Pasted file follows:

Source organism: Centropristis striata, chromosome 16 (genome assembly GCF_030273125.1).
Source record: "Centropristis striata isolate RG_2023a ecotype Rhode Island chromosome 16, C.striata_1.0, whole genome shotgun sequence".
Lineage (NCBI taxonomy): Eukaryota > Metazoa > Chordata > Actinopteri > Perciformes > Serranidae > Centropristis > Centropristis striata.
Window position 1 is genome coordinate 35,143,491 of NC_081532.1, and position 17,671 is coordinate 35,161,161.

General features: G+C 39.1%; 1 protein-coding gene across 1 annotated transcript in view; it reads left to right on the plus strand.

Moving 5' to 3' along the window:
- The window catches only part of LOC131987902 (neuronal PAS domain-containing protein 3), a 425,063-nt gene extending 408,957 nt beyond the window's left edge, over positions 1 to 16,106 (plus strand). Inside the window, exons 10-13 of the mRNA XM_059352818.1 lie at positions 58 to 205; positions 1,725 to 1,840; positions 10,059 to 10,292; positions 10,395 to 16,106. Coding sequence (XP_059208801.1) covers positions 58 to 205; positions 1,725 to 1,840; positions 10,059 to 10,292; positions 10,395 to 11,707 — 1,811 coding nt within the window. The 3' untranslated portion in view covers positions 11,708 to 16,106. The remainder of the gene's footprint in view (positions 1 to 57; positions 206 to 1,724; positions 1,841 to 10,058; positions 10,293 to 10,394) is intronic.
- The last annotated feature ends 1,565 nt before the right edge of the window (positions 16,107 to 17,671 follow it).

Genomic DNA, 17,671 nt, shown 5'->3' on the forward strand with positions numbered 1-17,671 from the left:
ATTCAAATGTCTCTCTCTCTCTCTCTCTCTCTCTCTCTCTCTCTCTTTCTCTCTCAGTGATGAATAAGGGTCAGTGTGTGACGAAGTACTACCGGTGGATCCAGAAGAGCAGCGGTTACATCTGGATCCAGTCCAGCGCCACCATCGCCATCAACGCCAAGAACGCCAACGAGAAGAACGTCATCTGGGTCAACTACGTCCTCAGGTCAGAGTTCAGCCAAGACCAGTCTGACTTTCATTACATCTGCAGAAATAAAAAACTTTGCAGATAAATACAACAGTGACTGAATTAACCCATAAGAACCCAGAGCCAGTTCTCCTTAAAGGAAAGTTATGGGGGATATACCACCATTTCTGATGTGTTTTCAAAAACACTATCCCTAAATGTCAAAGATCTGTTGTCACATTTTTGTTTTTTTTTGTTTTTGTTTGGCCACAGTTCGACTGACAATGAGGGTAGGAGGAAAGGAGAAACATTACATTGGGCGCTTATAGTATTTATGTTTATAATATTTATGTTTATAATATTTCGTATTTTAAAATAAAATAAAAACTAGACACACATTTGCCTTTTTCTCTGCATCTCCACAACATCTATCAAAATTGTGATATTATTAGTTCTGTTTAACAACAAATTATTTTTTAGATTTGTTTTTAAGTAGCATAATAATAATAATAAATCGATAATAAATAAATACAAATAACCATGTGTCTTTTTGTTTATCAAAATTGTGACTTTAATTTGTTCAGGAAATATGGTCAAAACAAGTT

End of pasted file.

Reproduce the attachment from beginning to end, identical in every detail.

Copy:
Source organism: Centropristis striata, chromosome 16 (genome assembly GCF_030273125.1).
Source record: "Centropristis striata isolate RG_2023a ecotype Rhode Island chromosome 16, C.striata_1.0, whole genome shotgun sequence".
Lineage (NCBI taxonomy): Eukaryota > Metazoa > Chordata > Actinopteri > Perciformes > Serranidae > Centropristis > Centropristis striata.
Window position 1 is genome coordinate 35,143,491 of NC_081532.1, and position 17,671 is coordinate 35,161,161.

General features: G+C 39.1%; 1 protein-coding gene across 1 annotated transcript in view; it reads left to right on the plus strand.

Moving 5' to 3' along the window:
- The window catches only part of LOC131987902 (neuronal PAS domain-containing protein 3), a 425,063-nt gene extending 408,957 nt beyond the window's left edge, over positions 1 to 16,106 (plus strand). Inside the window, exons 10-13 of the mRNA XM_059352818.1 lie at positions 58 to 205; positions 1,725 to 1,840; positions 10,059 to 10,292; positions 10,395 to 16,106. Coding sequence (XP_059208801.1) covers positions 58 to 205; positions 1,725 to 1,840; positions 10,059 to 10,292; positions 10,395 to 11,707 — 1,811 coding nt within the window. The 3' untranslated portion in view covers positions 11,708 to 16,106. The remainder of the gene's footprint in view (positions 1 to 57; positions 206 to 1,724; positions 1,841 to 10,058; positions 10,293 to 10,394) is intronic.
- The last annotated feature ends 1,565 nt before the right edge of the window (positions 16,107 to 17,671 follow it).

Genomic DNA, 17,671 nt, shown 5'->3' on the forward strand with positions numbered 1-17,671 from the left:
ATTCAAATGTCTCTCTCTCTCTCTCTCTCTCTCTCTCTCTCTCTCTTTCTCTCTCAGTGATGAATAAGGGTCAGTGTGTGACGAAGTACTACCGGTGGATCCAGAAGAGCAGCGGTTACATCTGGATCCAGTCCAGCGCCACCATCGCCATCAACGCCAAGAACGCCAACGAGAAGAACGTCATCTGGGTCAACTACGTCCTCAGGTCAGAGTTCAGCCAAGACCAGTCTGACTTTCATTACATCTGCAGAAATAAAAAACTTTGCAGATAAATACAACAGTGACTGAATTAACCCATAAGAACCCAGAGCCAGTTCTCCTTAAAGGAAAGTTATGGGGGATATACCACCATTTCTGATGTGTTTTCAAAAACACTATCCCTAAATGTCAAAGATCTGTTGTCACATTTTTGTTTTTTTTTGTTTTTGTTTGGCCACAGTTCGACTGACAATGAGGGTAGGAGGAAAGGAGAAACATTACATTGGGCGCTTATAGTATTTATGTTTATAATATTTATGTTTATAATATTTCGTATTTTAAAATAAAATAAAAACTAGACACACATTTGCCTTTTTCTCTGCATCTCCACAACATCTATCAAAATTGTGATATTATTAGTTCTGTTTAACAACAAATTATTTTTTAGATTTGTTTTTAAGTAGCATAATAATAATAATAAATCGATAATAAATAAATACAAATAACCATGTGTCTTTTTGTTTATCAAAATTGTGACTTTAATTTGTTCAGGAAATATGGTCAAAACAAGTT